23 April 2021 | Views
Malpractitioners continue to replicate and market counterfeits
image caption- Role of distributors in the supply chain
Most counterfeit products target critical medication such as immune-suppressants, HIV medication, heart medication, and injectable (biologics) for which the unit price is high.
We are also seeing counterfeit versions of essentials such as strips for monitoring sugar levels, vaccines, and antiallergens. Other cases of counterfeit products in the market include the resale of expired legitimate brands.
In such cases, the expiry date is tampered with and marked to indicate the product is safe for consumption. Using online marketing, gray pharmaceutical marketing counterfeits often reach the end consumer through legitimate transit networks and retailers.
Despite the efforts taken by manufacturers to differentiate legitimate products from counterfeits, such as using unique packing methods, manufacturer specific holograms, and unique labeling, malpractitioners continue to replicate and market counterfeits.
Pharma supply chain
The pharmaceutical supply chain is complex and begins with the product originating at the manufacturing site, before being transferred to distributors (wholesalers and retailers) and, finally, the end dispensers.
A study by the Health Care Distribution Alliance (HDA) in 2019, emphasized the role of distributers in the pharma supply chain. The study deduced that the supply chain distribution cycle from the manufacturer through distributers, to the end dispenser accounts for some 92 percent of the flow of medicine to the end customer. The remaining 8 percent is directly routed from the Manufacturers to the end dispensers and, from there, to the end customer. Establishing, the need for traceability of the transacted product(s) through to the end dispenser(s) is essential.
Current controls the dispensers maintain
A dispenser may be a hospital, a pharmacy, or an individual(s) who hold a license(s) to commercially dispense prescription drugs to a patient.
The risk of counterfeit products penetrating the end dispenser may occur due to incomplete traceability. This means that the exact information of which product(s) handed over as part of sale cannot be entirely traced back to the manufacturer. With the number of intermediaries within the supply chain from the manufacturer to the dispenser, it is imperative to only engage in trade with authorized trading partners.
The first requirement set for dispensers was in 2015, this mandated that dispensers only trade with Authorized trading partners. To do so they must validate the trading partner as authorized prior to engaging in a transaction for purchase and/or for sale .
In addition, accepting ownership of a product from an upstream partner can only happen if the T3 information: Transaction Information (TI), Transaction History (TH), and Transaction Statement (TS), as outlined by the Drug Supply Chain Security Act (DSCSA), are available.
The T3 identifies the chain of ownership for the product which can be tracked back to the manufacturer, this ensures traceability of ownership for the incoming goods. The supply of T3 information is enforced for the dispensers as well, in case of the sale of product from one dispenser to another, which enforces a change in ownership. This process is currently in effect for the upstream and downstream trade of product(s) with all dispenser transactions.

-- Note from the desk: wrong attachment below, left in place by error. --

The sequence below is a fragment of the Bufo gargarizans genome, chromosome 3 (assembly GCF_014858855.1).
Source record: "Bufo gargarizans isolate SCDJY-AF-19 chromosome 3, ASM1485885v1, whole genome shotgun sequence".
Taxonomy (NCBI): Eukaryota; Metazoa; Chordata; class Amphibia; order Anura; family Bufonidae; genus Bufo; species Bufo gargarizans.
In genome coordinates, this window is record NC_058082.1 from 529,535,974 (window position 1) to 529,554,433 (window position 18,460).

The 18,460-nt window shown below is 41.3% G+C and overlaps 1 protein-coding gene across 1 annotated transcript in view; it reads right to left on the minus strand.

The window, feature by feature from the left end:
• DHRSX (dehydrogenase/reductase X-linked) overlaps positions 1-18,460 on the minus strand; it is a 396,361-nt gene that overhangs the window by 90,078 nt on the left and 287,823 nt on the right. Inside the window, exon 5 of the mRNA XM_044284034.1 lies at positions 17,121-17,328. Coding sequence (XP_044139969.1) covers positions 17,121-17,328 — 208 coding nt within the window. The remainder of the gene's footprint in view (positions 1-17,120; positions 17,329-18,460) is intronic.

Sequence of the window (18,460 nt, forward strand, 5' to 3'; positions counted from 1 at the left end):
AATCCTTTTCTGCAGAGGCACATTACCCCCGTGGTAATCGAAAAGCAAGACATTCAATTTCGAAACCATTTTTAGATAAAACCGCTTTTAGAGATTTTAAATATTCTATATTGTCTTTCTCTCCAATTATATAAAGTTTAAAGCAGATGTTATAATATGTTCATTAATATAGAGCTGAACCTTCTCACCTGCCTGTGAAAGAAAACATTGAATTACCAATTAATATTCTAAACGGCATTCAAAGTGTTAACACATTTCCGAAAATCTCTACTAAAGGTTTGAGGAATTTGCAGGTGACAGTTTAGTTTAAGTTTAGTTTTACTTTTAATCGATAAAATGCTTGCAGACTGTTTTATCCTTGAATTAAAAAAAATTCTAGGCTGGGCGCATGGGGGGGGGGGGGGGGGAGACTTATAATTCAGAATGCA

2020 saw further requirements for dispensers come into force, ensuring that they only engage in the trade of serialized products. Serialization of product enables product traceability.
This means that, ‘Dispenser transactions’ can only be made if the product is serialized, the only exception is in the trading of a grandfathered product with verifications in place that ensure the T3 information and the trading partners are authorized.
Dispensers should have the capability to scan and verify serialized saleable units by parsing the 2D data matrix barcodes affixed by the manufacturers. Additional advantages in keeping track of serialized inventory enables the dispenser to identify serials sourced out in transactions.
A delay has been enforced on the requirement relating to the verification of package identifiers in the case of a suspect product investigation. This is due to the readiness of dispensers, not having the necessary capabilities in place to carry out the verification. Owing to the delay, the 2020 requirements for a dispenser are expected to be achieved by the final DSCSA deadline of 2023.
With the serialization efforts already in place at the start of the supply chain (manufacturers and distributors), there are technologies available that help maintain the serialized information while, at the same time, offering flexible solutions for organizations to include business-specific workflows.
What we see are a number of options now available to enable the dispensing sector to, not only, manage serialized inventory, based on extensibility of use, also to verify authorized trading partners electronically as part of a verification workflow.
With a lead-time of 2023, along with existing technologies for maintaining serialized information, there is a good window for dispensers to analyze and adopt existing technologies based on their business workflows to be ready for a fully interoperable supply chain.
Krishnan S, General Manager, Consulting, Navitas Life Sciences; Santosh Narayanan BT, Senior Business Analyst, Consulting, Navitas Life Sciences